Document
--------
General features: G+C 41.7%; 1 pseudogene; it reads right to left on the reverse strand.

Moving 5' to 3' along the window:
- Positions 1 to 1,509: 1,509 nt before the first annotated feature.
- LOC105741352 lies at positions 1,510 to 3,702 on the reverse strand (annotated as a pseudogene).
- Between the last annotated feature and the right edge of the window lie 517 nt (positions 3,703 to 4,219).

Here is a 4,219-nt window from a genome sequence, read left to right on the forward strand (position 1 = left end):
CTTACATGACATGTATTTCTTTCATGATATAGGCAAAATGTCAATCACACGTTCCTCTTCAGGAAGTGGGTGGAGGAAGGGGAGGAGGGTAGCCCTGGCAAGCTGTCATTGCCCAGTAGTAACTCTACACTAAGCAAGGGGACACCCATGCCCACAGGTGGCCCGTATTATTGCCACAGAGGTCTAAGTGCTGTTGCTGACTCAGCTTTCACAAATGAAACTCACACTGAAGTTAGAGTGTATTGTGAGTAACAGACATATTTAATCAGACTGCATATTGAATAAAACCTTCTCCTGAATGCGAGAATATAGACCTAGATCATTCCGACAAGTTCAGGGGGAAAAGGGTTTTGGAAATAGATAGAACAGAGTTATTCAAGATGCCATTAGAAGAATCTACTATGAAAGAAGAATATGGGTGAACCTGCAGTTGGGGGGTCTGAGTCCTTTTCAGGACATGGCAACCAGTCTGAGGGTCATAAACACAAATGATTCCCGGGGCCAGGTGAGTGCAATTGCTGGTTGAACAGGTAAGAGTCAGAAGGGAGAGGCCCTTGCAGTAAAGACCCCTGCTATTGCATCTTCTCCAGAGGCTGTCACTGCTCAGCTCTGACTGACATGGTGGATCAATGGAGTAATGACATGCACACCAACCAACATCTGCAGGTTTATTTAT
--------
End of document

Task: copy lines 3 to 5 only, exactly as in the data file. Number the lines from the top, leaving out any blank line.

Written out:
- Positions 1 to 1,509: 1,509 nt before the first annotated feature.
- LOC105741352 lies at positions 1,510 to 3,702 on the reverse strand (annotated as a pseudogene).
- Between the last annotated feature and the right edge of the window lie 517 nt (positions 3,703 to 4,219).